Lightning, like any other severe weather, is going to present a bigger problem for tent campers than for RVers.  Your tent simply isn't going to provide you as much protection against any weather as an RV will.  Should lightning strike nearby you could be peppered with shrapnel or flaming debris, neither of which is going to be much affected by tent fabrics.  Once again, if your tent is set up in a campground with lots of trees about the same height your probability of a near lightning strike will be reduced  However, if you're near a tall light post or radio tower, they could "attract" lightning.  In reality, objects don't attract lightning.  Simply being the tallest object around makes them the location of the shortest distance for the lightning to jump from clouds to ground.  Lightning rods are used to protect structures from lightning strikes.  They reach higher than the structure an are grounded so the charge is conduced directly into the ground without damaging the structure.

Lightning can be a definite hazard for hikers, climbers, skiers (yes, lightning does sometimes strike in winter), equestrian and OHV riders.   If you happen to get caught on a hill top our out in the open  in a flat area, YOU could very well be the highest object around!  You will usually get some warning of an approaching electrical storm from the sound of thunder.  You can tell how close the lightning is by counting the seconds between when you see the lightning flash and when you see the thunder.  I was once within about 100' of a lightning strike.  Instead of "thunder" I heard an explosion simultaneous with the lightning.  I thought someone had bombed the computer center where I worked!  To estimate how far away lightning is, count the seconds between the flash and when you hear the thunder and divide by 3 to get the distance in kilometers or by 5 to get the distance in miles.  If it is closer than 25 seconds, take immediate steps to protect yourself.  Get off that hill top or out of that flat clearing and seek protection in a cluster of trees all about the same height.  If there are no trees around, try to get down into some kind of depression like a sand wash or creek bed.  Lacking any of these, lay down flat on the ground to minimize your height.  Don't stay too close to an OHV as it may become the tallest object around the the most likely target of lightning.  If lightning strikes it, it could send shrapnel or flaming projectiles in your direction if you are too close.  When entering any low lying area during a storm always be aware of and watch out for flash floods.  Even if the rain is several miles away, flash floods can sweep down creek beds and washes with amazing speed and devastating, even deadly, force.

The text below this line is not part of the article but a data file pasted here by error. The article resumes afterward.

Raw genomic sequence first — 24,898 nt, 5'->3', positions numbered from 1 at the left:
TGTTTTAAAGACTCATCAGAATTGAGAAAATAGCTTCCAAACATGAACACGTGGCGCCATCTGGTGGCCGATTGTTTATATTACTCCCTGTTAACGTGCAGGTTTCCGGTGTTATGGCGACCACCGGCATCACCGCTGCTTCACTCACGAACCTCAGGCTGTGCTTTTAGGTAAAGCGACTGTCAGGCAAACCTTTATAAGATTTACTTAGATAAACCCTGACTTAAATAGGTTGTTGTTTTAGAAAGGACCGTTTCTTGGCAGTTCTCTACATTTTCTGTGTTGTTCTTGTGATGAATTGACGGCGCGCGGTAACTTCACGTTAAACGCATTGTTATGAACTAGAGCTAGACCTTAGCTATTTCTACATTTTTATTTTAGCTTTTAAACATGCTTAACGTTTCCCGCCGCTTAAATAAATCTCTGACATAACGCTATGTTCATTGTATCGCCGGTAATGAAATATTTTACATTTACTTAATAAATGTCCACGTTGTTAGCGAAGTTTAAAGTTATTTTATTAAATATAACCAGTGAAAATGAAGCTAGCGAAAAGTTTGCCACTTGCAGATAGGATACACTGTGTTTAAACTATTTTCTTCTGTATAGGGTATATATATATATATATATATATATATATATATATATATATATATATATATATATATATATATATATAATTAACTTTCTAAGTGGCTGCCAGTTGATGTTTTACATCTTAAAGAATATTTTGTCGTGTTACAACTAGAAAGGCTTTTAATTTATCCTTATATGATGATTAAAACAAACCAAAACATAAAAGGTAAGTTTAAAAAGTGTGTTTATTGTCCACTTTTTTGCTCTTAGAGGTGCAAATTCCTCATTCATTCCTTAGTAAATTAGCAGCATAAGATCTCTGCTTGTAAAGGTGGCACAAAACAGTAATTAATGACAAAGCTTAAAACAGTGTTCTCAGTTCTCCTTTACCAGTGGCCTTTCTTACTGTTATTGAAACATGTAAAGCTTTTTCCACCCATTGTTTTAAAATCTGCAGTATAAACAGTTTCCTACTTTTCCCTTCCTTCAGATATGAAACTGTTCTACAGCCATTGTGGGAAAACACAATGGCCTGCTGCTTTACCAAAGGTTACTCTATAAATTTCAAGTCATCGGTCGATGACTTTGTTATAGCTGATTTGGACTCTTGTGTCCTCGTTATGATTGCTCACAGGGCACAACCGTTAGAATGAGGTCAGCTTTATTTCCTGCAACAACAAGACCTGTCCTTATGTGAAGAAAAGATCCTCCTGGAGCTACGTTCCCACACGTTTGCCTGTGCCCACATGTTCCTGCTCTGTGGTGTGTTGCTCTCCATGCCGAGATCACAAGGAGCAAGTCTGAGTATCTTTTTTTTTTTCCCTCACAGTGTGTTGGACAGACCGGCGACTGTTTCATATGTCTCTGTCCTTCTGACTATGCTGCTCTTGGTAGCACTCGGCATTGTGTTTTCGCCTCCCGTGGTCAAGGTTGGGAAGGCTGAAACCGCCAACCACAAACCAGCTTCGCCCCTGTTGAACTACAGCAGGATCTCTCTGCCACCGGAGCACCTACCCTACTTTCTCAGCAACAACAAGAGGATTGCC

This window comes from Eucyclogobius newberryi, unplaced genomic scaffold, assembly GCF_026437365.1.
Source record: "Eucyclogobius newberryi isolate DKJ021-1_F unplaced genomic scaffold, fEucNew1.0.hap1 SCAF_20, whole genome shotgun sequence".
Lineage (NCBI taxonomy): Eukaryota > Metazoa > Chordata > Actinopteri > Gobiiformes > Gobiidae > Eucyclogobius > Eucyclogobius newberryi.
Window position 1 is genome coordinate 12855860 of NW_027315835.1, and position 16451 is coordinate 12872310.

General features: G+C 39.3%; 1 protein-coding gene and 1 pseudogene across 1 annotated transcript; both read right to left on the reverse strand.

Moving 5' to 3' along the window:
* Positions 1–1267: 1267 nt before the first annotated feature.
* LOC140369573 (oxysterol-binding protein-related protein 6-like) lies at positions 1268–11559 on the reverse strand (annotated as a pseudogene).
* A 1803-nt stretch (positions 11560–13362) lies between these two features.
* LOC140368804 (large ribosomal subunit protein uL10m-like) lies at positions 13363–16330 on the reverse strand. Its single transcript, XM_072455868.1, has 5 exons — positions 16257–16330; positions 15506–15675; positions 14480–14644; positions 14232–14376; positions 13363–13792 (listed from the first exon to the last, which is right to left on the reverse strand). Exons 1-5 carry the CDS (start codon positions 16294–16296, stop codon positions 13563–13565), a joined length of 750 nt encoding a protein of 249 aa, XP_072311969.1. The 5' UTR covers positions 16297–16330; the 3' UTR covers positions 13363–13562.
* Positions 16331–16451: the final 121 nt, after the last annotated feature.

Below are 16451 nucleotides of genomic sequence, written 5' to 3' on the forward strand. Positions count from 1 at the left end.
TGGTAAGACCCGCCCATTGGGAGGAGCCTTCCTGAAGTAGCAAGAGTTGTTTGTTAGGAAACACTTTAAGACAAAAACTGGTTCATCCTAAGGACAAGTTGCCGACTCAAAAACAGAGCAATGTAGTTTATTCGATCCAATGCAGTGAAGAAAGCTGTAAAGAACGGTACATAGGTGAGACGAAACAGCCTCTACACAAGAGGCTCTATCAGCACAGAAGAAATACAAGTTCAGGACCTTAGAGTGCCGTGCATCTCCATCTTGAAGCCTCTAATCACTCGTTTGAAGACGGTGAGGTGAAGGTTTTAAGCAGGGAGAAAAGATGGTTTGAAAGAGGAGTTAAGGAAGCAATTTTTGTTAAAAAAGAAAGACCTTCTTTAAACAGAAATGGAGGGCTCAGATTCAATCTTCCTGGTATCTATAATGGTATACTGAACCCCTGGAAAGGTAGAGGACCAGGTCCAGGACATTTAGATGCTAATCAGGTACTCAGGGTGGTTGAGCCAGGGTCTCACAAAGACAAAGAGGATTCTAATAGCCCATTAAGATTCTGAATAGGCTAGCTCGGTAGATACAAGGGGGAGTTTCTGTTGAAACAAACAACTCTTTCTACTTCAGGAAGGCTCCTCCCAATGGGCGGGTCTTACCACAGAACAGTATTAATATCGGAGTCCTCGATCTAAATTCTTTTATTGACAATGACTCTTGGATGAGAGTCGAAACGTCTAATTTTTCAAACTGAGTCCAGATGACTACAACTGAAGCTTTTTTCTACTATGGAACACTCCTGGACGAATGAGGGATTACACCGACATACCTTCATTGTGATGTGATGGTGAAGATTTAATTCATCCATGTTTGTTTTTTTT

One way to avoid being subjected to possible lightning strikes is to monitor the weather forecast and stay out of areas where thunderstorms are likely.  Lacking access to weather reports (shame on you!  Portable radios are small and inexpensive so you should always take one with you when camping) keep an eye on the sky.  Learn to discern he types of clouds that are prone to produce lightning and observe from which direction approaching weather comes and watch for early lightning strikes and take cover before it comes anywhere near you.  When observing clouds you will want to look for shape, color, and movement. Massive, dark, roiling clouds are often home to thunderstorms.